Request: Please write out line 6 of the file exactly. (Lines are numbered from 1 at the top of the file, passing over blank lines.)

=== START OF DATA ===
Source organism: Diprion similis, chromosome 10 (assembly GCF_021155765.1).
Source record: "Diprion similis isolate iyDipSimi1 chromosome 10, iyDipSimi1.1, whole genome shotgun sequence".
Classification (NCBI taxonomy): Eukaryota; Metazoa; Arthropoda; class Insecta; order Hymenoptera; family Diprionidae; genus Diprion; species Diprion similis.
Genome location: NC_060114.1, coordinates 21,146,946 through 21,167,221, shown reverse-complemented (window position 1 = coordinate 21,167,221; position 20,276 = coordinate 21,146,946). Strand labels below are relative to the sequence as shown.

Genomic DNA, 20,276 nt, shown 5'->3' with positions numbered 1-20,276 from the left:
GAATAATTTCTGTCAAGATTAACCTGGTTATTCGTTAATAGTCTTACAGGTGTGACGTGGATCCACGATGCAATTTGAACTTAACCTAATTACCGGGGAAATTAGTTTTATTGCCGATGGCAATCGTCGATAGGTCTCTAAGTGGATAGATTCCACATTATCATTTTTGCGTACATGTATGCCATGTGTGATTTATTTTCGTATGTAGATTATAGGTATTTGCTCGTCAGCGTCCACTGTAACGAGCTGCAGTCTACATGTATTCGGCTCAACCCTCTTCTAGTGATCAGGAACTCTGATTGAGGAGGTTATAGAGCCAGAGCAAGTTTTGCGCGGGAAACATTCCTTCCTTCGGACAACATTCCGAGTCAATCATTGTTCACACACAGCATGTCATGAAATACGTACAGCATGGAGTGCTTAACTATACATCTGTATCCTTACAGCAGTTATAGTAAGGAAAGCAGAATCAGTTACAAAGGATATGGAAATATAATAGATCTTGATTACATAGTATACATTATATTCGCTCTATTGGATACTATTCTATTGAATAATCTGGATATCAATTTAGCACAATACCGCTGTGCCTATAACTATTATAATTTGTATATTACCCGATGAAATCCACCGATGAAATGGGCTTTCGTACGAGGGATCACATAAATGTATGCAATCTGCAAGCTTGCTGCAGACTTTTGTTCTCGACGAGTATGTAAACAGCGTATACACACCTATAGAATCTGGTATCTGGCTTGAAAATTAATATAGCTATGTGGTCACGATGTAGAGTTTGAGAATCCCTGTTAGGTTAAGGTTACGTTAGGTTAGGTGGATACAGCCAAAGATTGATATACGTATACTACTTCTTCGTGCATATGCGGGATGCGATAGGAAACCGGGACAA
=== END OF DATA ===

GAATAATTTCTGTCAAGATTAACCTGGTTATTCGTTAATAGTCTTACAGGTGTGACGTGGATCCACGATGCAATTTGAACTTAACCTAATTACCGGGGAAATTAGTTTTATTGCCGATGGCAATCGTCGATAGGTCTCTAAGTGGATAGATTCCACATTATCATTTTTGCGTACATGTATGCCATGTGTGATTTATTTTCGTATGTAGATTATAGGTATTTGCTCGTCAGCGTCCACTGTAACGAGCTGCAGTCTACATGTATTCGGCTCAACCCTCTTCTAGTGATCAGGAACTCTGATTGAGGAGGTTATAGAGCCAGAGCAAGTTTTGCGCGGGAAACATTCCTTCCTTCGGACAACATTCCGAGTCAATCATTGTTCACACACAGCATGTCATGAAATACGTACAGCATGGAGTGCTTAACTATACATCTGTATCCTTACAGCAGTTATAGTAAGGAAAGCAGAATCAGTTACAAAGGATATGGAAATATAATAGATCTTGATTACATAGTATACATTATATTCGCTCTATTGGATACTATTCTATTGAATAATCTGGATATCAATTTAGCACAATACCGCTGTGCCTATAACTATTATAATTTGTATATTACCCGATGAAATCCACCGATGAAATGGGCTTTCGTACGAGGGATCACATAAATGTATGCAATCTGCAAGCTTGCTGCAGACTTTTGTTCTCGACGAGTATGTAAACAGCGTATACACACCTATAGAATCTGGTATCTGGCTTGAAAATTAATATAGCTATGTGGTCACGATGTAGAGTTTGAGAATCCCTGTTAGGTTAAGGTTACGTTAGGTTAGGTGGATACAGCCAAAGATTGATATACGTATACTACTTCTTCGTGCATATGCGGGATGCGATAGGAAACCGGGACAA